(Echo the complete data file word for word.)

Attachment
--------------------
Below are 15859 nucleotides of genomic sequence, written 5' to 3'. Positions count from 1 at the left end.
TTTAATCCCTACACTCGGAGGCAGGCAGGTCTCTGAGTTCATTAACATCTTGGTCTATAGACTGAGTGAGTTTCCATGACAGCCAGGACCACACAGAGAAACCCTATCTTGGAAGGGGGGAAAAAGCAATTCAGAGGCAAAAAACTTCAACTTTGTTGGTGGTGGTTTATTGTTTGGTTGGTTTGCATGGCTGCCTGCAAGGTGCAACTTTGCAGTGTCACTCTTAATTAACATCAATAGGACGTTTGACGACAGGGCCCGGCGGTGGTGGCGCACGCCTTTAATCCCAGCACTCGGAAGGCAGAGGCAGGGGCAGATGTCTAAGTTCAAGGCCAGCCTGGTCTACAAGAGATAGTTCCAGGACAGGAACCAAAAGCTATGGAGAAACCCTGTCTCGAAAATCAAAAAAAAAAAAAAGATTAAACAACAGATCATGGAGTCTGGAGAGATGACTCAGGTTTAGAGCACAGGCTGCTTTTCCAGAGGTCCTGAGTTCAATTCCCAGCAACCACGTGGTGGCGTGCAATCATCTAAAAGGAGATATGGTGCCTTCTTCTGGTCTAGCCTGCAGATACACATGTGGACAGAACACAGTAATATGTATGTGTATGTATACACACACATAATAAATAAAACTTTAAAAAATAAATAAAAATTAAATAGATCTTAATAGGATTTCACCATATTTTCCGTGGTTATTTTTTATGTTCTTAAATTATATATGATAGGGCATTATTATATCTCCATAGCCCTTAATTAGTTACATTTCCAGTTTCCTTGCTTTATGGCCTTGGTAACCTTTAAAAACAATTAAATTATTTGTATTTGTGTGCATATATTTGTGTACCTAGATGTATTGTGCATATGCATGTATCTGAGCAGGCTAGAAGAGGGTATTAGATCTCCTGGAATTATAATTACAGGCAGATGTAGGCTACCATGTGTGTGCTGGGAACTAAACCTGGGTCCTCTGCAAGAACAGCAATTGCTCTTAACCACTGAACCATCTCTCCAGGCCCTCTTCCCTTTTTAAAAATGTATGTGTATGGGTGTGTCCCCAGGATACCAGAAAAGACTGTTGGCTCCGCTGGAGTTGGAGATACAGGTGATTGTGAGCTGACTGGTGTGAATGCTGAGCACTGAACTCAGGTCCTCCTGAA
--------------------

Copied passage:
Below are 15859 nucleotides of genomic sequence, written 5' to 3'. Positions count from 1 at the left end.
TTTAATCCCTACACTCGGAGGCAGGCAGGTCTCTGAGTTCATTAACATCTTGGTCTATAGACTGAGTGAGTTTCCATGACAGCCAGGACCACACAGAGAAACCCTATCTTGGAAGGGGGGAAAAAGCAATTCAGAGGCAAAAAACTTCAACTTTGTTGGTGGTGGTTTATTGTTTGGTTGGTTTGCATGGCTGCCTGCAAGGTGCAACTTTGCAGTGTCACTCTTAATTAACATCAATAGGACGTTTGACGACAGGGCCCGGCGGTGGTGGCGCACGCCTTTAATCCCAGCACTCGGAAGGCAGAGGCAGGGGCAGATGTCTAAGTTCAAGGCCAGCCTGGTCTACAAGAGATAGTTCCAGGACAGGAACCAAAAGCTATGGAGAAACCCTGTCTCGAAAATCAAAAAAAAAAAAAAGATTAAACAACAGATCATGGAGTCTGGAGAGATGACTCAGGTTTAGAGCACAGGCTGCTTTTCCAGAGGTCCTGAGTTCAATTCCCAGCAACCACGTGGTGGCGTGCAATCATCTAAAAGGAGATATGGTGCCTTCTTCTGGTCTAGCCTGCAGATACACATGTGGACAGAACACAGTAATATGTATGTGTATGTATACACACACATAATAAATAAAACTTTAAAAAATAAATAAAAATTAAATAGATCTTAATAGGATTTCACCATATTTTCCGTGGTTATTTTTTATGTTCTTAAATTATATATGATAGGGCATTATTATATCTCCATAGCCCTTAATTAGTTACATTTCCAGTTTCCTTGCTTTATGGCCTTGGTAACCTTTAAAAACAATTAAATTATTTGTATTTGTGTGCATATATTTGTGTACCTAGATGTATTGTGCATATGCATGTATCTGAGCAGGCTAGAAGAGGGTATTAGATCTCCTGGAATTATAATTACAGGCAGATGTAGGCTACCATGTGTGTGCTGGGAACTAAACCTGGGTCCTCTGCAAGAACAGCAATTGCTCTTAACCACTGAACCATCTCTCCAGGCCCTCTTCCCTTTTTAAAAATGTATGTGTATGGGTGTGTCCCCAGGATACCAGAAAAGACTGTTGGCTCCGCTGGAGTTGGAGATACAGGTGATTGTGAGCTGACTGGTGTGAATGCTGAGCACTGAACTCAGGTCCTCCTGAA